Friday, July 29, 2011

Manifold Rain Barrel System, Part III

I thought maybe it was about time to finish up my series on the manifold rain barrel system!  Apologies that this topic slid over to the back burner, but we have been tackling so many projects this summer that I've honestly become overwhelmed.  Anyway, before you continue, please read the following posts:

Progress Photos (contains info on levelling the ground and Youtube video links)

Manifold Rain Barrel System Part I

Manifold Rain Barrel System Part II

When we last left off, I showed you how I set up the barrels themselves.  Connecting them to the gutter was simple; I unscrewed the downspout and put it aside to re-connect in the winter, and used a flexible downspout extender instead (that ribbed green thing in the photo). 

The green downspout extender attaches to the downspout.
Using a saw, I cut a hole in the black lid of the first barrel. I then cut a bigger section of screen, which I screwed down with the top. The screen serves as a barrier to keep debris and mosquitoes out, something important to consider when setting up rain barrels, Finally, I inserted the flexible downspout into the hole in the lid.

Top view of the downspout extender in position.  You can also see how I very informally screwed down a round section of screen with the lid.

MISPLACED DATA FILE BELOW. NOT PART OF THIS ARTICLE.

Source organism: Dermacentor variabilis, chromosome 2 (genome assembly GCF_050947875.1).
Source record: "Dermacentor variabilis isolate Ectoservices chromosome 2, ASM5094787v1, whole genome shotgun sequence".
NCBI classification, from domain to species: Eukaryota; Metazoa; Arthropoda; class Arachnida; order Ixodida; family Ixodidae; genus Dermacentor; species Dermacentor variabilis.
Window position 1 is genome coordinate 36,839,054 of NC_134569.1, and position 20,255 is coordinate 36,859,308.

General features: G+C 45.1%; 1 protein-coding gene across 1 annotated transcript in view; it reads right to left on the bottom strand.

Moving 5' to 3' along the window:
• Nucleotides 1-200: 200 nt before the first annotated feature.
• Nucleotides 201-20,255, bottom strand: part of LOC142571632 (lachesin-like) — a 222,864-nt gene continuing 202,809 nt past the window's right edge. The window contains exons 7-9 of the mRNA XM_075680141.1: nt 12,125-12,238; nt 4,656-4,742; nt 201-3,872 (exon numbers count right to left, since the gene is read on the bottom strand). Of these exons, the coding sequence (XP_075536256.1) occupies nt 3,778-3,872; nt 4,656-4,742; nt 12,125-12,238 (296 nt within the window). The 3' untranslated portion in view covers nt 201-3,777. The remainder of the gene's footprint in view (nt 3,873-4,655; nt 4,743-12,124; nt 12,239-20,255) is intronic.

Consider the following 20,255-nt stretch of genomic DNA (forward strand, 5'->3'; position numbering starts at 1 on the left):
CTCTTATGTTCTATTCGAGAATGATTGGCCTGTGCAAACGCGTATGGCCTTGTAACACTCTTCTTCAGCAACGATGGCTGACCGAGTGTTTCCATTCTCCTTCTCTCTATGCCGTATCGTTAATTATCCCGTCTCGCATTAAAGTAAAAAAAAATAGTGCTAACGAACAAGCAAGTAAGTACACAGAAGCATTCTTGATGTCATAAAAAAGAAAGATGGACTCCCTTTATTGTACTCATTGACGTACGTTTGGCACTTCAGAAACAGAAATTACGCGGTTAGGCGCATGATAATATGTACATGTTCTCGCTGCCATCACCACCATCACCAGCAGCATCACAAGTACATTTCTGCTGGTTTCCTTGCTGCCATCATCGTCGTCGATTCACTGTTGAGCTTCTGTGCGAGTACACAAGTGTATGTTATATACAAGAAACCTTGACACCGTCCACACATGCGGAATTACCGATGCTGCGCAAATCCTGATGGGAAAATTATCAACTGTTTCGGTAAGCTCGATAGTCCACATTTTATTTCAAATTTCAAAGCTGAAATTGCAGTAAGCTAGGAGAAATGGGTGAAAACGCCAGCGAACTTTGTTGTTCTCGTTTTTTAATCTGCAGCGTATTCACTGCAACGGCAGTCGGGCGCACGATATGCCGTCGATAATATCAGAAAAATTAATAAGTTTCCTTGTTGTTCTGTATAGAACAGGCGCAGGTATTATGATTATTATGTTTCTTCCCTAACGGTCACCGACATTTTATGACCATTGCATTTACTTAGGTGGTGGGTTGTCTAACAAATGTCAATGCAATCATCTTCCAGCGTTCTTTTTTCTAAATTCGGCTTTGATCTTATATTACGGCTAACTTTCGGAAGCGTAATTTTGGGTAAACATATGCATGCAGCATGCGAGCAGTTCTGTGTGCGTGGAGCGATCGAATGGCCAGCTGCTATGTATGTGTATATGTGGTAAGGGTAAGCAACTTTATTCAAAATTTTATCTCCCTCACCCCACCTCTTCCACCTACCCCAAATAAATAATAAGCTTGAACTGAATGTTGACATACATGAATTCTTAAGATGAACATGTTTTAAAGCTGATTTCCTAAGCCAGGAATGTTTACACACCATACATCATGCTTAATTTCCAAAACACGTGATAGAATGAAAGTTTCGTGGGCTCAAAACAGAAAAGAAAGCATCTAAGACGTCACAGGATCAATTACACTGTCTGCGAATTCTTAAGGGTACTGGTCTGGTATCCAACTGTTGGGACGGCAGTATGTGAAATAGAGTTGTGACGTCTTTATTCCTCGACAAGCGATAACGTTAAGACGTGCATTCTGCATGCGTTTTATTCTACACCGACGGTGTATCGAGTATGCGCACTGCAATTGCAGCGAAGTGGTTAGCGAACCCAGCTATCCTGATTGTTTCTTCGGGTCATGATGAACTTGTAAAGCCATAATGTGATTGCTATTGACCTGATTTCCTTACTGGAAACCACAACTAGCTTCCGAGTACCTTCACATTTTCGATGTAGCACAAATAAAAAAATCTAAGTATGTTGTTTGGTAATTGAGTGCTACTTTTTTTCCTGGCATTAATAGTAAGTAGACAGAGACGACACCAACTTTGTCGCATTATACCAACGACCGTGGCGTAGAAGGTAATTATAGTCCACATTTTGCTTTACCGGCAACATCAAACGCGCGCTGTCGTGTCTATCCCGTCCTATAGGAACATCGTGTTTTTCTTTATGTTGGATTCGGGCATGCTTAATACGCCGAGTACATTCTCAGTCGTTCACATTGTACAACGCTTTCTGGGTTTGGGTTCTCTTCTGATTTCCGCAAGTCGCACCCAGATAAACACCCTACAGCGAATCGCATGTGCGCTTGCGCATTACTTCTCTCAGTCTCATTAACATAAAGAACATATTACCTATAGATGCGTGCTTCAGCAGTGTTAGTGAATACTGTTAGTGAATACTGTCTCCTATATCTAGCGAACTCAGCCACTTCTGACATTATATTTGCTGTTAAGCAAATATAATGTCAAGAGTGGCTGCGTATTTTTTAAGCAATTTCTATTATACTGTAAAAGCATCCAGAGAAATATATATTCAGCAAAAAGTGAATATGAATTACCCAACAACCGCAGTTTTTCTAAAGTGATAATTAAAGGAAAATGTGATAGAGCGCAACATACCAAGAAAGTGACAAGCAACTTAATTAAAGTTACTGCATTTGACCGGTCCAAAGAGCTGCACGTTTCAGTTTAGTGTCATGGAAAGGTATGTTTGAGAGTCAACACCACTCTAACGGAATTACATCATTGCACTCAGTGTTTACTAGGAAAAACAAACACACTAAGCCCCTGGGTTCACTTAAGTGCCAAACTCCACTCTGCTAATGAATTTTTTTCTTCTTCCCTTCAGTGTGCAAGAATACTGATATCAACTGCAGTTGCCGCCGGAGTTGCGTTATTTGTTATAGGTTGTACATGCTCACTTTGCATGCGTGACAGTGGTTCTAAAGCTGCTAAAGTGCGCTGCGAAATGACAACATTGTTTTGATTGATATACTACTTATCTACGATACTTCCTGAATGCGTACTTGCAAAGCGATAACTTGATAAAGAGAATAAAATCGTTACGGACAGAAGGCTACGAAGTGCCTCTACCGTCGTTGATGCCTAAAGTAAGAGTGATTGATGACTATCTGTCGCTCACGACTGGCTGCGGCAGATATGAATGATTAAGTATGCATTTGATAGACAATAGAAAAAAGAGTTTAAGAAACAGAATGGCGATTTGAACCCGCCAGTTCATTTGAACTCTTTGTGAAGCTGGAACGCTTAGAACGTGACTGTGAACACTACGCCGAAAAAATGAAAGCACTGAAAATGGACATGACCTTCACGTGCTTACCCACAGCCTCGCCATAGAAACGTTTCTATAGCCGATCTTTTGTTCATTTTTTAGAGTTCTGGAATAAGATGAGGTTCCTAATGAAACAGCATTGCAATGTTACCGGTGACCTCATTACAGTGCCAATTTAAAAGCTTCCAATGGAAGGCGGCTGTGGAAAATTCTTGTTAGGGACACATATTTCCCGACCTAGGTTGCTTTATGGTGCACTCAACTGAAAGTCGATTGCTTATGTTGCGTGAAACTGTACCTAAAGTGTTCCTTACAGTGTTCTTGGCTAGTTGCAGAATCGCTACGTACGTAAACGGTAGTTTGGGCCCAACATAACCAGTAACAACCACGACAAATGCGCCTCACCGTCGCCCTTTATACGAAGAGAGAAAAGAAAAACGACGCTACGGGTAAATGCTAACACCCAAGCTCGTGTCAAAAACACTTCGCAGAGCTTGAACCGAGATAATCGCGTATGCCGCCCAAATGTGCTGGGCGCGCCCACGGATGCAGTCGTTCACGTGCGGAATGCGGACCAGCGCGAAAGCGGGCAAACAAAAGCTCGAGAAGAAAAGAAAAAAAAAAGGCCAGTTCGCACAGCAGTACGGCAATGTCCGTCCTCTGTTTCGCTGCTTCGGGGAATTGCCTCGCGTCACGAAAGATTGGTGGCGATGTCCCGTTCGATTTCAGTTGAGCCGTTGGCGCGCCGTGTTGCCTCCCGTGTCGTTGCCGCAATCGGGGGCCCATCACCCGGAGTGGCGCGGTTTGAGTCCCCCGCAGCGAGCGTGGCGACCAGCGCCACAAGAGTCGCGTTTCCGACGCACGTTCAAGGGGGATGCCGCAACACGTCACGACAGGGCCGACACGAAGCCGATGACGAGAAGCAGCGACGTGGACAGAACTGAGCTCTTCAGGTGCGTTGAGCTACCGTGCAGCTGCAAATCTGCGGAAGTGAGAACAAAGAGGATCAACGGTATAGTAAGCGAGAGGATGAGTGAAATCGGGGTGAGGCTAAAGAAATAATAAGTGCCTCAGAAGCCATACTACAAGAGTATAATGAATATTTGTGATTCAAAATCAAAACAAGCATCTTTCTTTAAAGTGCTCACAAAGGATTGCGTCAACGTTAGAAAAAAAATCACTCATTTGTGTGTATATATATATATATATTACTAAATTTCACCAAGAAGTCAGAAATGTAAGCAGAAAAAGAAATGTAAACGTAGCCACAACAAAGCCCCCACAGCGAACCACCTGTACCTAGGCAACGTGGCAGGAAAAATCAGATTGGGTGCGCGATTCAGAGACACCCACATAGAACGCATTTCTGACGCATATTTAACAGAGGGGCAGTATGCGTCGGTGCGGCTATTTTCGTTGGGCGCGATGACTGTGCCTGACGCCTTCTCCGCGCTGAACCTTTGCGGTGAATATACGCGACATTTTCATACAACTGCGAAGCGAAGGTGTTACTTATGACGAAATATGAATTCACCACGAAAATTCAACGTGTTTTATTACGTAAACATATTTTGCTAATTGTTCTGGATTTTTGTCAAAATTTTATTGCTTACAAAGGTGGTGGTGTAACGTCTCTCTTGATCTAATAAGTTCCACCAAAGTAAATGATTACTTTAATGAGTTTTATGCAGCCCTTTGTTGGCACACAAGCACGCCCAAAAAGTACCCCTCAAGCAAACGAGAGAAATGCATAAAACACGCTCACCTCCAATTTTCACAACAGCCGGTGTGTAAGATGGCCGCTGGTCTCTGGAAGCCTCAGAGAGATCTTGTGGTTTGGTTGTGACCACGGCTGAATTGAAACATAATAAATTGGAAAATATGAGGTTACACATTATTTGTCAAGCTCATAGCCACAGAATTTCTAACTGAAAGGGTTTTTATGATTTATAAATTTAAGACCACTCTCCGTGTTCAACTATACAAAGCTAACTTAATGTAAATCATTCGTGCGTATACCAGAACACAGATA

As I mentioned before, I should have installed the overflow pipe initially.  Here's what I came up with:

Overflow pipe
The pipe is made of a 4" PVC elbow and fitting; the fitting was inserted through the inside of the barrel.  I also put a piece of screen in the opening.  I am happy to report that it works wonderfully!

Some of the problems I ran into have not quite been solved yet.  I dismantled the whole system to try a different sealant on the bottoms of the barrels, but am still having leaks.  Though frustrating at first, these leaks are extremely slow and have not resulted in any noticeable water loss.  The fact that the barrels are not perfectly flat on the bottom may be the main issue, but I also think that I just can't find a sealant that bonds properly to the material the barrels are made of. 

After another nice little rainstorm, the first barrel again tilted back toward the house, but not nearly as drastically as the first time.  This I attribute to not making the sand below it compact enough.  We've solved this for the moment by shimming under the bottom of that barrel.

After taking the barrels down to repair the leaks, I did manage to prop them up higher by adding a couple bricks to the tops of the concrete blocks, which made the five gallon bucket fit under the spout and gave me the added benefit of better water pressure in the garden.  I've found that water pressure is directly related to both the amount of water in the barrels (weight) and height difference.